08.27.2018

Journey Into Another Italy

Care, sustainability, desertion: what is the relationship between Italian inland areas and their inhabitants? At the Architecture Biennale, a film tells us about it through images

  • Journey Into Another Italy
  • Journey Into Another Italy
  • Journey Into Another Italy
  • Journey Into Another Italy
  • Journey Into Another Italy

L’Altro Spazio (“The Other Space”) is the title of a documentary film by Marcello Pastonesi and Carlo Furgeri Gilbert in collaboration with Mario Cucinella, architect and curator of the Italian Pavilion at the 2018 Architecture Biennale in Venice. This year’s edition of the Biennale, "Freespace", focuses on the public dimension of architecture as an element of the landscape delving into the relationship between architecture and territory, a theme which is particularly relevant in Italy, with such a variety of different landscapes where spaces and human stories have been interwining for centuries. 
Cucinella chose to get off the beaten path which connects Italy’s major cities and explore the country’s most remote places high above the mountains or on the islands. The architect’s point of view is expressed through the moving images of the documentary shot by Pastonesi and Furgeri Gilbert, produced by Someone in collaboration with Rai Cinema and screened daily at the Biennale. We met them to learn more about the project.
 
L’Altro Spazio is a journey through Italy far from the spotlight. It is in some way also a journey through time?
MP: In part yes, because it is a journey in search of traditions, customs and different ways of doing things and managing the relationship with land and nature.
CFG: It is indeed a journey through time but not one indulging in memories. It is a journey which raises questions, as any journey should do. We have crossed territories and met people who only apparently live in another time. They are very connected to the world, they know what happens outside. These territories have an enormous potential. They are in fact the cradle of the DNA of Italian culture. It is a matter of understanding how to create the conditions for developing and re-launching them, avoiding depopulation and degradation.
 
How do people connect with the places where they live? Through nature, architecture, smells, colours?
MP: The people we met in these remote inland areas have a very clear idea of ​​what a big city or a suburb looks like, many of them have actually lived and worked there. Their attachment to the place where they live is not triggered by fear of what’s outside, but rather by the idea of a ​​community, which acts as a social safety net, as a source of education, care, memory, knowledge and contacts. And they wish to preserve all of this. In Orgosolo, Sardinia, people told us with pride how they managed to oppose the construction of an American military base. People's mistrust also arises from having seen their land suffer damage from industrialization, with broken promises of economic recovery and jobsbeing replaced by abandonment, environmental damage and sometimes even damage to people's health.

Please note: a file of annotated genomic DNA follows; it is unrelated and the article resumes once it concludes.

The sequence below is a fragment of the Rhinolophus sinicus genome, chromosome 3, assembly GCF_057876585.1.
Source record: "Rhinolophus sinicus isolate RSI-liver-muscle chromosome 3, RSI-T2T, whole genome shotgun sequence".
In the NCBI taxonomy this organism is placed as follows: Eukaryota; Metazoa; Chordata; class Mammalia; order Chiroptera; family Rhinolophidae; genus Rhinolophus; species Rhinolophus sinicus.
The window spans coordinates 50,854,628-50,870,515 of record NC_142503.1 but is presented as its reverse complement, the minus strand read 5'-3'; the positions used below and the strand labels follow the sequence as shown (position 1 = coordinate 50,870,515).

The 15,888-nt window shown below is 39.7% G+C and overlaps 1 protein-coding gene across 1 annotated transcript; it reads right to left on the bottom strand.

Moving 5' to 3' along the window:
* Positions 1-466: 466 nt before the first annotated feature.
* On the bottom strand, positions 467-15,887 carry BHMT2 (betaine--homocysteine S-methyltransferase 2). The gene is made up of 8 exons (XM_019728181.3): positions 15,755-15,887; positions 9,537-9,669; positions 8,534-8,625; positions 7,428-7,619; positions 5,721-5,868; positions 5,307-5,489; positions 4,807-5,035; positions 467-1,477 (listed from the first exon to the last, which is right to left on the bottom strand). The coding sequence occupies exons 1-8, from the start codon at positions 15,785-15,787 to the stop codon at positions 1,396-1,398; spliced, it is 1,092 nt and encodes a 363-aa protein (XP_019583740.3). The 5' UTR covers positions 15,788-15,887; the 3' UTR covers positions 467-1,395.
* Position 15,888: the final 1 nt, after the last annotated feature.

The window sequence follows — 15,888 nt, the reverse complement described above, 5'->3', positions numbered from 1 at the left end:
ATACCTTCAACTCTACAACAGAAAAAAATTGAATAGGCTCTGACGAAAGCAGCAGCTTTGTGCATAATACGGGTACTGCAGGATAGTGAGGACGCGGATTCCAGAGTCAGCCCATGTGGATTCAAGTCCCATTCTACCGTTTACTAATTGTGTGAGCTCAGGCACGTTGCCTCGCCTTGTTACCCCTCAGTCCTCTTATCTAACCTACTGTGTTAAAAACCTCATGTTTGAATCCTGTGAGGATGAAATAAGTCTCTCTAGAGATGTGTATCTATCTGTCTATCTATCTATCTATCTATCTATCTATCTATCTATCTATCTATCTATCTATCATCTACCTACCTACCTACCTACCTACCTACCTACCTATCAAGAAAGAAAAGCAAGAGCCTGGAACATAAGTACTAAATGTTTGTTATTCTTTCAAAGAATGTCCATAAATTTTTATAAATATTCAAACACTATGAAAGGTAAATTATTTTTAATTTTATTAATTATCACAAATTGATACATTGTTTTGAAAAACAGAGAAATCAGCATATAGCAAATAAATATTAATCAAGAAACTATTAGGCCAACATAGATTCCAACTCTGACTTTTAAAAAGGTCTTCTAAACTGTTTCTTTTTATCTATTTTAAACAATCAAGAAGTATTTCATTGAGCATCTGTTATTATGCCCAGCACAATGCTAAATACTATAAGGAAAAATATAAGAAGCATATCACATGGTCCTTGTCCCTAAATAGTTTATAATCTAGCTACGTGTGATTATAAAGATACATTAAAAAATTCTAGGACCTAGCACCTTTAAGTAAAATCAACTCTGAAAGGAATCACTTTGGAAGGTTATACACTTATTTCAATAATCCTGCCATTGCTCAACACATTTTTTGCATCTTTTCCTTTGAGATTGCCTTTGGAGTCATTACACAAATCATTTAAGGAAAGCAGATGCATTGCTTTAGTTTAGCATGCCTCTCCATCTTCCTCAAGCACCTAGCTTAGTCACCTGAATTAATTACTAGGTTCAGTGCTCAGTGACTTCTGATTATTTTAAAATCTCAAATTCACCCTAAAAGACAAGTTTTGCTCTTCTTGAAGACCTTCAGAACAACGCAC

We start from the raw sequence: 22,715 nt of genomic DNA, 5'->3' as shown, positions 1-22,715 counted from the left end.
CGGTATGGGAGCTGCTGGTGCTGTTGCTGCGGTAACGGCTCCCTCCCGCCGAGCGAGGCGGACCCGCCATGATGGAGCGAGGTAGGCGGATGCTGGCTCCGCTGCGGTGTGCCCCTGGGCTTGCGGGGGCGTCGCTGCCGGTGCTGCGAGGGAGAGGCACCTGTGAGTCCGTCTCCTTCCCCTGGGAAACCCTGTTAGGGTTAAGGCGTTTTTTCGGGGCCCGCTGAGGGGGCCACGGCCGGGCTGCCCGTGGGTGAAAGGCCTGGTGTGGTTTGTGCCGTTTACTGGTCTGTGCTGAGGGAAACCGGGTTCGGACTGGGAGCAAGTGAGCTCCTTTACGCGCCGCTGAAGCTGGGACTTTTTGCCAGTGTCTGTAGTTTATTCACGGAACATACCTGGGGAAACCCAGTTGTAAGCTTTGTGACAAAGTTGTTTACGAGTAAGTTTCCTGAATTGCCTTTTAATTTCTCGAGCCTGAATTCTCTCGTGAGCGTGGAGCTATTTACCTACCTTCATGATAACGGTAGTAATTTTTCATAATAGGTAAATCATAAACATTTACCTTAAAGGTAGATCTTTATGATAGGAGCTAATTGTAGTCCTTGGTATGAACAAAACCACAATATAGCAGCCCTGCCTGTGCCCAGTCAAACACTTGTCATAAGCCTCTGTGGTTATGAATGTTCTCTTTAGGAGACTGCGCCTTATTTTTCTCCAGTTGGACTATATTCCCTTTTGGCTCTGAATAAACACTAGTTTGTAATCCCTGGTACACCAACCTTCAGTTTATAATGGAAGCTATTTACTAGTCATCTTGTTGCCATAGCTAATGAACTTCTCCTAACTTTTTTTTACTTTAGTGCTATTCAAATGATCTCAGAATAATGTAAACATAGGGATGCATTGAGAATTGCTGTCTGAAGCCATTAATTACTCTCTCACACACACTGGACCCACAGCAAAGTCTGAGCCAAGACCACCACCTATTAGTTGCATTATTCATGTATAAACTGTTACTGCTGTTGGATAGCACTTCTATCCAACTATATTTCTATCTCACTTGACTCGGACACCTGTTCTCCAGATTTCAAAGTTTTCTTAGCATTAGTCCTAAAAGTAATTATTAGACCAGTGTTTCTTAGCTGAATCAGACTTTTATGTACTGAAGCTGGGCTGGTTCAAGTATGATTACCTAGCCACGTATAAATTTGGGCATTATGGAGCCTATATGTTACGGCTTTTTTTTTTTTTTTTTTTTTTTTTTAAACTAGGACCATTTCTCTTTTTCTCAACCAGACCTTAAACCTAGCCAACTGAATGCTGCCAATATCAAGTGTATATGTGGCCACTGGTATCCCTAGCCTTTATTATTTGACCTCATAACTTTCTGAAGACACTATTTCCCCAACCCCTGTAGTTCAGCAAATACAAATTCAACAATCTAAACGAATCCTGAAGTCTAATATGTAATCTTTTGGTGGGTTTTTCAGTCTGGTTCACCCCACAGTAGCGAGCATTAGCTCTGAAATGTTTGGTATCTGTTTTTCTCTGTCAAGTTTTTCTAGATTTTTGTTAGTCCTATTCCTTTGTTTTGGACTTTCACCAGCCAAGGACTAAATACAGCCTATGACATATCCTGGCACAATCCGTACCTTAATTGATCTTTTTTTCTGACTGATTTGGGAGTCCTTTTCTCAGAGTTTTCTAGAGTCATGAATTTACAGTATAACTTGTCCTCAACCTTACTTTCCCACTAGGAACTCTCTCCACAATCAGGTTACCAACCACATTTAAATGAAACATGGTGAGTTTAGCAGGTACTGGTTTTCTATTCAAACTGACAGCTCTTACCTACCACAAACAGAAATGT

CFG: I would say mainly human relationships. Through this journey we discovered that the relationships weaved by the community are the true lifeblood of these places. Not all these places are "beautiful"; some face very difficult situations, they are badly damaged but still have great human potential. And in spite of everything, many people want to stay, because this is their home. As Marcello says, the community works as a social safety net.
 
Which role does architecture play in designing the way places are experienced?
CFG: The role of architecture is essential. Unfortunately, today the word ‘architect’ is associated with a sometimes negative meaning – as in speculation and uncontrolled overbuilding - but architecture actually played a fundamental role in the construction of this country. Without the architects, we would not have the beautiful cities that the whole world envies us. We need to start restoring the positive value of architecture, to recover what over a thousand years of history have taught us, to promote projects that spring from the real needs of people and places. There is actually a lot of talking about participated architecture: designing means first of all understanding and listening, which is why local communities often take part in developing projects, defining a ‘mission’ for their own territory.
 
Music is an element of your story: is there a link do you see between music and architecture?
MP: We tried to choose music that was in harmony with the places and their architecture. As we traveled, I often searched for local radio stations to hear voices, accents, current topics, and even music. Some ideas came from there, some from street artists, some from the people we interviewed. In the editing process, we chose music based on the feel of the footage and the topic. So yes, there is certainly a link between music and landscapes. For me, it works by mental association. 
 
What would you like the inhabitants of the "other spaces" to discover though your documentary?
MP: I'd like them to find it useful. The film could be an opportunity to trigger a public debate or something practical and useful for their local communty. Also, it would be great to have a few screenings and let them watch themselves. 
CFG: I totally agree with Marcello, I would like the film to be useful, a reason for them to raise questions about themselves and their role as citizens. It would be great to have public screenings in the towns’ squares, those free spaces that used to be the major gathering space for democracy. 
 
 

Author : The Slowear Journal

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